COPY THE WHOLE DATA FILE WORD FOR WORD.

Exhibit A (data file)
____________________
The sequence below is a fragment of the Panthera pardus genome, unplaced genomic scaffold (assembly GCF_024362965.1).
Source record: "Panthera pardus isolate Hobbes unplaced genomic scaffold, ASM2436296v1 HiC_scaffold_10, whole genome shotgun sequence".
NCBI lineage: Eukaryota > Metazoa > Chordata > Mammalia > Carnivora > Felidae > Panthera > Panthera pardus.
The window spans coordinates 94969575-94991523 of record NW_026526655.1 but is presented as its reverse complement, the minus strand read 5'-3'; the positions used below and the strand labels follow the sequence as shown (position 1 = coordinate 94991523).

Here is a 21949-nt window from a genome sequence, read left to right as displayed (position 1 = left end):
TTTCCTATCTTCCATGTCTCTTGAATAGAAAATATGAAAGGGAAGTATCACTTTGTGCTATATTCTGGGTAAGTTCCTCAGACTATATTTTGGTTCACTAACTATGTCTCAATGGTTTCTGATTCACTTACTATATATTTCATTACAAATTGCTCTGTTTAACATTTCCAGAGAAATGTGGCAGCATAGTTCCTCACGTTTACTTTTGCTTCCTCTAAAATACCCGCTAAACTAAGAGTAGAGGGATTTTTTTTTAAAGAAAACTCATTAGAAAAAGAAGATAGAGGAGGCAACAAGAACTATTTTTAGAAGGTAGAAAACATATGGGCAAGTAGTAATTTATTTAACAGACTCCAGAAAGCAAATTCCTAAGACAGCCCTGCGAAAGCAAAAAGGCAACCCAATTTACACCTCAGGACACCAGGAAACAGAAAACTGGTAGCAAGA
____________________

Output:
The sequence below is a fragment of the Panthera pardus genome, unplaced genomic scaffold (assembly GCF_024362965.1).
Source record: "Panthera pardus isolate Hobbes unplaced genomic scaffold, ASM2436296v1 HiC_scaffold_10, whole genome shotgun sequence".
NCBI lineage: Eukaryota > Metazoa > Chordata > Mammalia > Carnivora > Felidae > Panthera > Panthera pardus.
The window spans coordinates 94969575-94991523 of record NW_026526655.1 but is presented as its reverse complement, the minus strand read 5'-3'; the positions used below and the strand labels follow the sequence as shown (position 1 = coordinate 94991523).

Here is a 21949-nt window from a genome sequence, read left to right as displayed (position 1 = left end):
TTTCCTATCTTCCATGTCTCTTGAATAGAAAATATGAAAGGGAAGTATCACTTTGTGCTATATTCTGGGTAAGTTCCTCAGACTATATTTTGGTTCACTAACTATGTCTCAATGGTTTCTGATTCACTTACTATATATTTCATTACAAATTGCTCTGTTTAACATTTCCAGAGAAATGTGGCAGCATAGTTCCTCACGTTTACTTTTGCTTCCTCTAAAATACCCGCTAAACTAAGAGTAGAGGGATTTTTTTTTAAAGAAAACTCATTAGAAAAAGAAGATAGAGGAGGCAACAAGAACTATTTTTAGAAGGTAGAAAACATATGGGCAAGTAGTAATTTATTTAACAGACTCCAGAAAGCAAATTCCTAAGACAGCCCTGCGAAAGCAAAAAGGCAACCCAATTTACACCTCAGGACACCAGGAAACAGAAAACTGGTAGCAAGA